New archaeological discoveries at City Campus, Gloucester

A section of an 18th century church’s external wall and porch have been uncovered for the first time, during our excavations at the site of University of Gloucestershire’s new City Campus development in Gloucester.

Project leader Cliff Bateman, excavating a section of 18th century wall (Mikal Ludlow Photography)

The University commissioned us to carry out an excavation at the location of the former Debenhams building, in an area between Eastgate Street and Northgate Street, in what centuries ago would have been the north-eastern quadrant of a Roman town. So far, we’ve discovered an eight-metre-long footing of the Western elevation and porch of the Post-medieval St Aldate’s Church, built in around 1750.

Thought to be named after a bishop of Gloucester who died in battle in 577, the post-medieval church replaced a medieval church of the same name that may have pre-dated the Norman Conquest. Historians believe the medieval St Aldate’s Church was demolished in the mid-17thcentury after it sustained damage during the English Civil War (1642-1652).

Cliff Bateman, Senior Project Officer at the City Campus site, said: “The footing we have discovered is only 20cm to 30cm below the current ground surface and it has survived very well. It’s an interesting discovery in that, although the post-medieval St Aldate’s Church was built in the mid-18th century, photographs taken in later years very clearly show that it was a brick church, almost neoclassical in its design.

“The footing is made up entirely of very well-dressed limestone blocks, some of which I presume may have come from the earlier medieval church and possibly from the nearby Roman and medieval defensive town wall that was razed after the Civil War.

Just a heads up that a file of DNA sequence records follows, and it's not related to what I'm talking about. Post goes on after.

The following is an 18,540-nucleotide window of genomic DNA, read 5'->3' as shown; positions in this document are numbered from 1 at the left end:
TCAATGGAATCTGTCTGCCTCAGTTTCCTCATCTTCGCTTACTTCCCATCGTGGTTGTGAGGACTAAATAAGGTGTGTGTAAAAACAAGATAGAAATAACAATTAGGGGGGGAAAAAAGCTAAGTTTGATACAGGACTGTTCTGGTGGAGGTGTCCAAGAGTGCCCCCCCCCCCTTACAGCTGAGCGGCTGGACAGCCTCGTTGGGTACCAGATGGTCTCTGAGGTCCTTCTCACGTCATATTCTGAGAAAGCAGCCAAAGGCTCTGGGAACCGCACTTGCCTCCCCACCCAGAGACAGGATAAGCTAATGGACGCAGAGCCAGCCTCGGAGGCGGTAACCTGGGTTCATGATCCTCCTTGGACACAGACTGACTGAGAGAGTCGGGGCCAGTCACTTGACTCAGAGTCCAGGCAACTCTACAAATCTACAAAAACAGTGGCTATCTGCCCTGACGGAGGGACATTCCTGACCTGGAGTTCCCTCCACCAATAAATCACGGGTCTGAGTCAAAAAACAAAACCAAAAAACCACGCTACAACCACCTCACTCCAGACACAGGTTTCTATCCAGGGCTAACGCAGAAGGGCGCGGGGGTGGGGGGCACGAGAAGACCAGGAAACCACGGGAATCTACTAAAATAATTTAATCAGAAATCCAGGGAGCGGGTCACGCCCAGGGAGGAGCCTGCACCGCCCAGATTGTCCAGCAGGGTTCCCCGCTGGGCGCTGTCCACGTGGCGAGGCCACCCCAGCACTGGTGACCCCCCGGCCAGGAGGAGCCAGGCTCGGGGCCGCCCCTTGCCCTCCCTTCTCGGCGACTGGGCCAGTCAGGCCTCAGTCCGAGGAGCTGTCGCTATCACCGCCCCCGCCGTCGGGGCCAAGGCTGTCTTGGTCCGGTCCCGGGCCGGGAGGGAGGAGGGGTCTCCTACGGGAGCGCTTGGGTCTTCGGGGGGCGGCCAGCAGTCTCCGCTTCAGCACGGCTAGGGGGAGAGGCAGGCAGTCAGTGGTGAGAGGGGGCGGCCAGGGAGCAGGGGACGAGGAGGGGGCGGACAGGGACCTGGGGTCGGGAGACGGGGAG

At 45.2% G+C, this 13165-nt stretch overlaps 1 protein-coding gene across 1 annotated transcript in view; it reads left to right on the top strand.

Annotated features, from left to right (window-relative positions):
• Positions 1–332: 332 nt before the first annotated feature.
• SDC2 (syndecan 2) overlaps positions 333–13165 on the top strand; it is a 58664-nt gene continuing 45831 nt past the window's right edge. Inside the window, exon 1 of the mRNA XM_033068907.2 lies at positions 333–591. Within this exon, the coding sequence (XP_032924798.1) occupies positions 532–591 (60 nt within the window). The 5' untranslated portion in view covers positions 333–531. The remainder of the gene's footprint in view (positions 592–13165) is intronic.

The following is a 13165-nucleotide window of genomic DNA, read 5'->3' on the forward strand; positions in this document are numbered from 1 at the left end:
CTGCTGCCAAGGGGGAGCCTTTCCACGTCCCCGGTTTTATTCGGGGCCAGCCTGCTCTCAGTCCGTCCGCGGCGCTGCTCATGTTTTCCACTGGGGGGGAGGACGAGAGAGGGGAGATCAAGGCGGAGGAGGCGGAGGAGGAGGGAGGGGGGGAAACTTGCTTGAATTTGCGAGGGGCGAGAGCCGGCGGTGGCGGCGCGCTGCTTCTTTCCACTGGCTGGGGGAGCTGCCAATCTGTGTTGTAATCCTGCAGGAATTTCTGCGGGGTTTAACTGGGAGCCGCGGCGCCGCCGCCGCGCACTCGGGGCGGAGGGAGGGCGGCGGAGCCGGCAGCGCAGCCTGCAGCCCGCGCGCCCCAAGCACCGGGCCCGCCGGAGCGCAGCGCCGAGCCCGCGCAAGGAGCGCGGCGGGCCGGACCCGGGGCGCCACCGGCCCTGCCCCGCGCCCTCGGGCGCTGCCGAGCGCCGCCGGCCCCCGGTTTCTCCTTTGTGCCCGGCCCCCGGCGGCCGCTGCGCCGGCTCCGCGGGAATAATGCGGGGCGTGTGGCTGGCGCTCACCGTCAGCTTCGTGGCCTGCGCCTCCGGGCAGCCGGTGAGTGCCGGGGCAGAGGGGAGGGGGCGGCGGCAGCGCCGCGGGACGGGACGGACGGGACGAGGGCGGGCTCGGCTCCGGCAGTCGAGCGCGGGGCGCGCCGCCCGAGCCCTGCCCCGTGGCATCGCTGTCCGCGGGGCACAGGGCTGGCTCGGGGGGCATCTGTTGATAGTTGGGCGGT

Experienced Archaeologist Nathan Chinchen, carefully excavating at City Campus

“We don’t know the location of the site of the medieval church yet because we can’t be certain that the mid-18th century church, which was demolished in 1960, used the footprint of its predecessor.

“The discovery of the mid-18th century church is extremely interesting itself, because it will enable us to start determining the whereabouts of the church burial ground.

“But it would take our work up to a whole new level if discovering part of the mid-18th century church led to us finding the location of the medieval church. There is a chance we might find the location of the medieval church when we carry out work further into the site.

“The site as a whole has the potential to increase public knowledge of the Roman, medieval and post-medieval development of this part of Gloucester.”

Within the same location, our team has discovered 12 burials, the vast majority associated with the medieval St Aldate’s Church. All the remains are being sensitively and respectfully transferred for assessment and analysis, before being reinterred.

Nathan recording the grave locations (Mikal Ludlow Photography)

Born and bred in Gloucester, Cliff Bateman said the city was among the most pre-eminent locations in the UK for archaeological research.

Roman activity within Gloucester began in the late AD40s with the construction of a legionary fortress at Kingsholm, about 900 metres from the City Campus site, before being replaced in the AD 60s by a further fort, located on what is now the modern city centre. This second fort was itself replaced by a new settlement for retired Roman soldiers.

In evidence of this Roman activity, discoveries within the basement of the former Debenhams building included the remains of Roman buildings and associated mosaics, and the Roman street just below the basement floor level.

Cliff Bateman, who has been employed by Cotswold Archaelogy since 1990, said: “Gloucester is such a significant place in terms of archaeological study – it’s unbelievable. Underneath where we’ve found the 18th century church and medieval and post-medieval burials, there will be Roman buildings in situ. Every time we work in Gloucester, we make new discoveries – it’s a massively important place.”

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